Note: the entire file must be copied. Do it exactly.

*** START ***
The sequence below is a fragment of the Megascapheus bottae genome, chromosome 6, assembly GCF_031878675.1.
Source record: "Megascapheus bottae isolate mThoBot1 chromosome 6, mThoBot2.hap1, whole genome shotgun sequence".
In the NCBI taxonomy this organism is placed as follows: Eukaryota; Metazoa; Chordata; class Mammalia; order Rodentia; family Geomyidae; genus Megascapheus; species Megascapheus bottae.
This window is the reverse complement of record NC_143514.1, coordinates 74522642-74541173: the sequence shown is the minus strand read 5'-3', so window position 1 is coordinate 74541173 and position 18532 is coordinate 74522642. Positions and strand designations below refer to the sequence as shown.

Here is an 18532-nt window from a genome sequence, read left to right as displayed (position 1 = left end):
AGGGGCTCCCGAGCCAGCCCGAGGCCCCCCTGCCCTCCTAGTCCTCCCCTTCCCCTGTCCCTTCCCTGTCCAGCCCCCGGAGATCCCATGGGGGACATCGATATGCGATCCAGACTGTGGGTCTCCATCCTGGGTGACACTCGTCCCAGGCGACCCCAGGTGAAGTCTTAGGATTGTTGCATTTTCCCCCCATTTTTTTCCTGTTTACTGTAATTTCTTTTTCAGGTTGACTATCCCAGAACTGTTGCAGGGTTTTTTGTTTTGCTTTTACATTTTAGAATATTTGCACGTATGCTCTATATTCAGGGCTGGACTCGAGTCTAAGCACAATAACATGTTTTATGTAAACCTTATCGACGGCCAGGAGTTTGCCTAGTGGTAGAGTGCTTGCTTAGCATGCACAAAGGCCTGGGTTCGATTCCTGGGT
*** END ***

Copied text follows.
The sequence below is a fragment of the Megascapheus bottae genome, chromosome 6, assembly GCF_031878675.1.
Source record: "Megascapheus bottae isolate mThoBot1 chromosome 6, mThoBot2.hap1, whole genome shotgun sequence".
In the NCBI taxonomy this organism is placed as follows: Eukaryota; Metazoa; Chordata; class Mammalia; order Rodentia; family Geomyidae; genus Megascapheus; species Megascapheus bottae.
This window is the reverse complement of record NC_143514.1, coordinates 74522642-74541173: the sequence shown is the minus strand read 5'-3', so window position 1 is coordinate 74541173 and position 18532 is coordinate 74522642. Positions and strand designations below refer to the sequence as shown.

Here is an 18532-nt window from a genome sequence, read left to right as displayed (position 1 = left end):
AGGGGCTCCCGAGCCAGCCCGAGGCCCCCCTGCCCTCCTAGTCCTCCCCTTCCCCTGTCCCTTCCCTGTCCAGCCCCCGGAGATCCCATGGGGGACATCGATATGCGATCCAGACTGTGGGTCTCCATCCTGGGTGACACTCGTCCCAGGCGACCCCAGGTGAAGTCTTAGGATTGTTGCATTTTCCCCCCATTTTTTTCCTGTTTACTGTAATTTCTTTTTCAGGTTGACTATCCCAGAACTGTTGCAGGGTTTTTTGTTTTGCTTTTACATTTTAGAATATTTGCACGTATGCTCTATATTCAGGGCTGGACTCGAGTCTAAGCACAATAACATGTTTTATGTAAACCTTATCGACGGCCAGGAGTTTGCCTAGTGGTAGAGTGCTTGCTTAGCATGCACAAAGGCCTGGGTTCGATTCCTGGGT